Let’s go a few verses later in Matthew chapter 6 and see what it might say about God and our daily bread. Matthew 6:31-34 says, “So do not worry, saying, ‘What shall we eat?’ or ‘What shall we drink?’ or ‘What shall we wear?’ For the pagans run after all these things, and your heavenly Father knows that you need them. But seek first his kingdom and his righteousness, and all these things will be given to you as well. Therefore do not worry about tomorrow, for tomorrow will worry about itself. Each day has enough trouble of its own.” Honestly, this is probably once of the most challenging passages in the entire Bible to truly live out. Especially in the midst of the consumer culture that we find ourselves. But this is also where the first part of the Lord’s Prayer gives us some help. The first part places our identity squarely on being children of God, adopted sons and daughters and not on things that can be bought, sold, manufactured, and worn (or driven, or lived in, or etc..). When our identity is wrapped up in all the wrong things, all the material stuff, than we truly worry about looking a certain way, eating at the right places, living in the right place, having the right car, etc…. But when our identity is wrapped up in being adopted sons and daughters, and our focus is seeking first his kingdom and his righteousness, than God will provide the daily bread that we need. And tomorrow will worry about itself, instead of us taking on this worry that most of time we have absolutely no control over anyway.
So my question to each of us is this: What Kingdom are we living? Under whose rule and reign do we live? Do we live under our own rule and reign and seek out our own Kingdom? Trying to buy, consume, and wear an identity as King and Queen? Which then, by definition, we then believe we are the ones who work for the daily bread. We are the ones who worry, not about having enough, but worry about not having everything that everyone else has and what we want. We place our Kingdom ahead of the Kingdom of God and wonder why we are more stressed out, more unhappy, sleeping less, worrying more than those in other countries who have far less than we do but are far more well balanced and happy. Because I believe many of those people have learned what Kingdom they want to live for, the Kingdom of God. They have learned to seek first the Kingdom of God and his righteousness, and God continues to provide. Or are you seeking first the Kingdom of God and his righteousness, praying each night “Give us this day our daily bread”, and trusting that he will indeed answer that cry of dependence of his children?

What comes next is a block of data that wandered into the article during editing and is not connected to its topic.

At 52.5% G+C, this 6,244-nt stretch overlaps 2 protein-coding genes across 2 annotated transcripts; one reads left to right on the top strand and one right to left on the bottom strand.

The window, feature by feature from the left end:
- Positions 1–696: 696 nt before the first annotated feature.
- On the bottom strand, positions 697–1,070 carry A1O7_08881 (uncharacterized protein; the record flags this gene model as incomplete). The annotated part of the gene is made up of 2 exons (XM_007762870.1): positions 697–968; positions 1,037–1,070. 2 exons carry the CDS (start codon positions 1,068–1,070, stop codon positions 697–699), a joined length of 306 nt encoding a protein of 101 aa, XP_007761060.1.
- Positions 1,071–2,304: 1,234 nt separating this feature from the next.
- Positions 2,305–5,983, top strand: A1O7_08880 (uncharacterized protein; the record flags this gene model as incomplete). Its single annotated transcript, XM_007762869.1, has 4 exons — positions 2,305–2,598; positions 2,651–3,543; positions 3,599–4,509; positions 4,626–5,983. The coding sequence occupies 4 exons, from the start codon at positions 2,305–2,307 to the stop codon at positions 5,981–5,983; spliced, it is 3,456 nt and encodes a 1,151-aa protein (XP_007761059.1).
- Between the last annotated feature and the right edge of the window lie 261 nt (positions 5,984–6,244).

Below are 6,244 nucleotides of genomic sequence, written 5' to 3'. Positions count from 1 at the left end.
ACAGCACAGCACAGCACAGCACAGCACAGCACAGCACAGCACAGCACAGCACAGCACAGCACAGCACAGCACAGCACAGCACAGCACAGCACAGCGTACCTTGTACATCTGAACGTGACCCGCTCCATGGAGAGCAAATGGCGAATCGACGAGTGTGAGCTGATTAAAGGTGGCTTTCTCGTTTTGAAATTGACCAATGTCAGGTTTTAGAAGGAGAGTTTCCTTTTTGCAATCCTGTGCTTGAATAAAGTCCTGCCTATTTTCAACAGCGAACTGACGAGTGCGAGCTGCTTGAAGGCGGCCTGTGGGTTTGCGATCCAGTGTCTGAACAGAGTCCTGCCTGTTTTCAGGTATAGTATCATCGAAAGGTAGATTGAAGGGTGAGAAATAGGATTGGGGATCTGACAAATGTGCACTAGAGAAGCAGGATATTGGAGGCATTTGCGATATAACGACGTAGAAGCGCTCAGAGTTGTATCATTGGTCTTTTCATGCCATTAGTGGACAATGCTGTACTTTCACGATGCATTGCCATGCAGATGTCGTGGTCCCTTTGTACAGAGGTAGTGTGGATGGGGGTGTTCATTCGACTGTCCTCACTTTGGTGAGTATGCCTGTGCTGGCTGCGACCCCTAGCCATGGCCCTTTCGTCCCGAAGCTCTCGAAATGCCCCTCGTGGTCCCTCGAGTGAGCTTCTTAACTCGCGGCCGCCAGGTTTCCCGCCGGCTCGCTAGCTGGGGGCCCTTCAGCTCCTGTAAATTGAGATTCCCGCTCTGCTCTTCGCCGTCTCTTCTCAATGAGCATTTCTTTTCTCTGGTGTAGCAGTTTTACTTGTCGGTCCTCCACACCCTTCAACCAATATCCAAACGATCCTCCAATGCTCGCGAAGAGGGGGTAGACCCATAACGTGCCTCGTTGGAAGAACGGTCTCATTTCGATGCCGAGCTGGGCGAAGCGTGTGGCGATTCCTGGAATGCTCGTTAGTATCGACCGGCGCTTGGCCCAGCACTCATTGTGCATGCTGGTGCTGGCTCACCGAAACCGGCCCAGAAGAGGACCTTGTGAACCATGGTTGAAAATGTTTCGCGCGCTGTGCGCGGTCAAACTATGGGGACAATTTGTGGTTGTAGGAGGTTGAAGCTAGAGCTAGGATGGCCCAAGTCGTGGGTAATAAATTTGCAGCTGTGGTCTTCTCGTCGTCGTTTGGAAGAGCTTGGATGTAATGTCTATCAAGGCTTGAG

So let’s talk about the Lord’s Prayer, daily bread, God’s provisions, and which Kingdom we are seeking to put first in our lives. And let’s share stories of how we have seen God provide our daily bread lately.
Discussion Questions: 1. What are your insights into these passages of Scripture? What are your thoughts, comments, questions, etc.. about this part of the Lord’s Prayer? 2. Share an experience or a story when you have seen God provide for your “daily bread.” How did this experience deepen, challenge, convict, etc.. you and your faith? 3. What is God saying to you and what are you going to do about it? What is God saying to us and what should we do about it?